David Katz reviews An Alphabet by Henry Weinfield

Henry Weinfield’s An Alphabet is reviewed in the David M. Katz Poetry Blog.

In 1980, in his book In the Sweetness of the New Time, Henry Weinfield published “Xerxes,” a poem of heroic grandeur in which he incorrectly quotes a line from one of Edward Lear’s nonsense alphabet books. Accompanied by an illustration of an angry-looking little king with an arrow raised in one hand and a scimitar in the other, Lear’s poem correctly reads:

X was once a great king Xerxes
Linxy, lurxy,
Great King Xerxes!

Understandably, considering the regal ferocity of Lear’s drawing, the young poet misquoted Lear’s first line as “X is for Xerxes, / the mad king.” Acknowledging his error a half century later, Weinfield nevertheless uses the misquotation as the epigraph to his highly enjoyable new book of poems, An Alphabet, suggesting the personal evolution of poetic creativity as it may play out over a poet’s lifetime. Indeed, there’s a delightful feeling of completeness, of a road followed to its very end, radiating from the form Weinfield has chosen for this sequence of poems. Like a dictionary, an encyclopedia, or a how-to manual, an alphabet book also aspires to comprehensiveness. Yet, as the title suggests, this volume is “an” alphabet, not “the” alphabet—that is, one poet’s take on written language. Because of the originality of its attack and the exemplary excellence of its versification, however, Weinfield’s book deserves a place on the shelf next to more scholarly volumes on the art of poetry.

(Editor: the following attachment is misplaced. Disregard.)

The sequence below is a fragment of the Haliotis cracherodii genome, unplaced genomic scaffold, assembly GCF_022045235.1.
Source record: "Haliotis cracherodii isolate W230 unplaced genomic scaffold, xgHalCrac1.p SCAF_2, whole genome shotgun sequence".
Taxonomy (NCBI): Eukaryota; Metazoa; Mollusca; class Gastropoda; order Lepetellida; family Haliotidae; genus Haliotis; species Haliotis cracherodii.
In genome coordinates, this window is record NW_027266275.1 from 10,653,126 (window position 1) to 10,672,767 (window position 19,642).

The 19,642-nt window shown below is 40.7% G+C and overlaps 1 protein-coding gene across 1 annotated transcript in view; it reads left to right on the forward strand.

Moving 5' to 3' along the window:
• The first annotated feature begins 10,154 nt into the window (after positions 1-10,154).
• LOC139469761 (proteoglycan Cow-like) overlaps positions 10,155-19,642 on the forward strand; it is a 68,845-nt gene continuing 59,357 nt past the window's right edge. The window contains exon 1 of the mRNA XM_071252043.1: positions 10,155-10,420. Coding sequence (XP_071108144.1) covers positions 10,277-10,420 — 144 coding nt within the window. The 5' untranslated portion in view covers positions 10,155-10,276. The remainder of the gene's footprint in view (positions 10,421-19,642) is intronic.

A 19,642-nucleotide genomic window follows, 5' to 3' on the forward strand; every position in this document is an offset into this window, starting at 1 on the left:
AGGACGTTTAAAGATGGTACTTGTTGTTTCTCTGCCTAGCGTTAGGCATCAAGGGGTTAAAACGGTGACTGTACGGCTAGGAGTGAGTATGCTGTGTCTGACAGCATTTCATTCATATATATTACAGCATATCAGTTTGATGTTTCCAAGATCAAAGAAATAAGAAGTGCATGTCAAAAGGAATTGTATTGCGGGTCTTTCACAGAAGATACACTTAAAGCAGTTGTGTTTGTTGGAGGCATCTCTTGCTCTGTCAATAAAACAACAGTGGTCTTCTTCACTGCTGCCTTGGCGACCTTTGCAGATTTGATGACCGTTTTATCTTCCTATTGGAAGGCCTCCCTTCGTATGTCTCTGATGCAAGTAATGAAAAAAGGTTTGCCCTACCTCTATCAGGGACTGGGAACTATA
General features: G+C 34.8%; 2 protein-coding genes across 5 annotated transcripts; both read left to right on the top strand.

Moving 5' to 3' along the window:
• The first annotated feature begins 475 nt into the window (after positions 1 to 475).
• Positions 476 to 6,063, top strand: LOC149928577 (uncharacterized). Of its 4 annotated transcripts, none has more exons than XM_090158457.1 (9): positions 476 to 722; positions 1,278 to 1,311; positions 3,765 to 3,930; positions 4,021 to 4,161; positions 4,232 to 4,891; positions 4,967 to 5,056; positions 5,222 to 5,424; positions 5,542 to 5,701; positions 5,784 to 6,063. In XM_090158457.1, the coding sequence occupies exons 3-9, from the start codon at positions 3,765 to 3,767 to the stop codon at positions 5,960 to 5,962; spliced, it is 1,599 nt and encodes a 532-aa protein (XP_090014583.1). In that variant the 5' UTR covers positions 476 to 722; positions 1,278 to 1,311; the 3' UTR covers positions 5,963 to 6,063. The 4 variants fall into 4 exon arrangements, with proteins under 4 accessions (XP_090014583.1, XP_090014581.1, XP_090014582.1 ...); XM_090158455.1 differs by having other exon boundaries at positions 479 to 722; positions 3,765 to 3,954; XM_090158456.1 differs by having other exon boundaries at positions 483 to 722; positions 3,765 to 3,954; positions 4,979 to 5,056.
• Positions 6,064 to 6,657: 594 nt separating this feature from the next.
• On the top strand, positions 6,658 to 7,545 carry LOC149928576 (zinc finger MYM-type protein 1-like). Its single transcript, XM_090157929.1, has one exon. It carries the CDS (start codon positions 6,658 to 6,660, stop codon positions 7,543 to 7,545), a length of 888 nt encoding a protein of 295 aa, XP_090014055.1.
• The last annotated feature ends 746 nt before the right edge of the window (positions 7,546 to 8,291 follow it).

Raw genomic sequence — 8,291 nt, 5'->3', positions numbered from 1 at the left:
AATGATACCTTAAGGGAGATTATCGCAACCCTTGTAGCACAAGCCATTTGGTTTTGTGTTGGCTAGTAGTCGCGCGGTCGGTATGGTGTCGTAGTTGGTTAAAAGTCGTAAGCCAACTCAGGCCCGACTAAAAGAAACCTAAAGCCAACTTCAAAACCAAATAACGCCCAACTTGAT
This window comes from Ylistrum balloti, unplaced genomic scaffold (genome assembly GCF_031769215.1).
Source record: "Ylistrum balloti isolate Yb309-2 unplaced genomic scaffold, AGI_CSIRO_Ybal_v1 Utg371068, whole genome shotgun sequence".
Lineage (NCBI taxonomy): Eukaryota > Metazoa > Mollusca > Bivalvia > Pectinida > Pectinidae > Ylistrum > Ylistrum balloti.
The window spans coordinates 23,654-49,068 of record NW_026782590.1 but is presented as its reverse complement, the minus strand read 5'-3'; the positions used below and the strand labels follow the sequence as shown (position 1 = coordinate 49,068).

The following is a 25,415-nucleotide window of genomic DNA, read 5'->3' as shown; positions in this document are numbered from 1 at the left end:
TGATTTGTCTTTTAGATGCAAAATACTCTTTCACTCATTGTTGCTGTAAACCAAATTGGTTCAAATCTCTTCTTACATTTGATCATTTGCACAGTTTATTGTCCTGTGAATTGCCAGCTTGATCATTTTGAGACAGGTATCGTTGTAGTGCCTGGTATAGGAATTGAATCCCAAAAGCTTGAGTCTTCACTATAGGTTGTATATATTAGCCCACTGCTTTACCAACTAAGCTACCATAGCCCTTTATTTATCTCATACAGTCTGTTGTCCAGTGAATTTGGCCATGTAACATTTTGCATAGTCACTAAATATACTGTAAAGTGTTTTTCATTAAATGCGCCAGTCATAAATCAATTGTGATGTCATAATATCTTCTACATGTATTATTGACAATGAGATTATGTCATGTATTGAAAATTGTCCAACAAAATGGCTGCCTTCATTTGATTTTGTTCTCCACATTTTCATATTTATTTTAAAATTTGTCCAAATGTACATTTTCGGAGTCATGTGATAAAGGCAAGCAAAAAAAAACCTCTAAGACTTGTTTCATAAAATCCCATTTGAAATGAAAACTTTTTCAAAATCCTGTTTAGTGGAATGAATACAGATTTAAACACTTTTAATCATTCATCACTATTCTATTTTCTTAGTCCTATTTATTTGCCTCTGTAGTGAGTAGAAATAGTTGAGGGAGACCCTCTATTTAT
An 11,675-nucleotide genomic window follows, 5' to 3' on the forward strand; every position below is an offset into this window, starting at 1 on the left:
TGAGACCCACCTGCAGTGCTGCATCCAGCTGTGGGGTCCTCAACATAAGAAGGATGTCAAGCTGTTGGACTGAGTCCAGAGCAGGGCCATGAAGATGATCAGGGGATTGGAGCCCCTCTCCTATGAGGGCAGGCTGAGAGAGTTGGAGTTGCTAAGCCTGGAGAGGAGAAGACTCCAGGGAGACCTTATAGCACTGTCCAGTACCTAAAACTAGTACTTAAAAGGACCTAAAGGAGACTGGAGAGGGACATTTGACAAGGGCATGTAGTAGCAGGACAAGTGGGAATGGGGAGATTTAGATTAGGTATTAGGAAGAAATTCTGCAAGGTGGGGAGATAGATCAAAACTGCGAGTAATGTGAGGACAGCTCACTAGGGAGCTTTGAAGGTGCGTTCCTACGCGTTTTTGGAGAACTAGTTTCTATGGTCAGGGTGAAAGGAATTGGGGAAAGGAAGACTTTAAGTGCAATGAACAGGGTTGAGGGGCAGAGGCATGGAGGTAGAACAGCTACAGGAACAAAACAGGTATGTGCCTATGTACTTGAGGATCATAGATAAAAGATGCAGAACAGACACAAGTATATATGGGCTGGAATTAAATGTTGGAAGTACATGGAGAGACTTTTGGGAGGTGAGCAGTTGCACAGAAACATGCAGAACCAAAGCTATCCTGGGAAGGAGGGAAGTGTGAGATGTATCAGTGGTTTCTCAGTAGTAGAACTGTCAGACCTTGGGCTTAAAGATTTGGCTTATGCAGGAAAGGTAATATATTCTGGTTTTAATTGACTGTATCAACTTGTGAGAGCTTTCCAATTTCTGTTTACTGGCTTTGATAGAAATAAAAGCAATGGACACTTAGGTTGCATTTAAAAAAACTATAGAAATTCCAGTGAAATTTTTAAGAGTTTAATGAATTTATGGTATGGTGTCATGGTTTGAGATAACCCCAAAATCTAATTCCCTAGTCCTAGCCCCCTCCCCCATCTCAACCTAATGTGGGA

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Posted by Dos Madres Press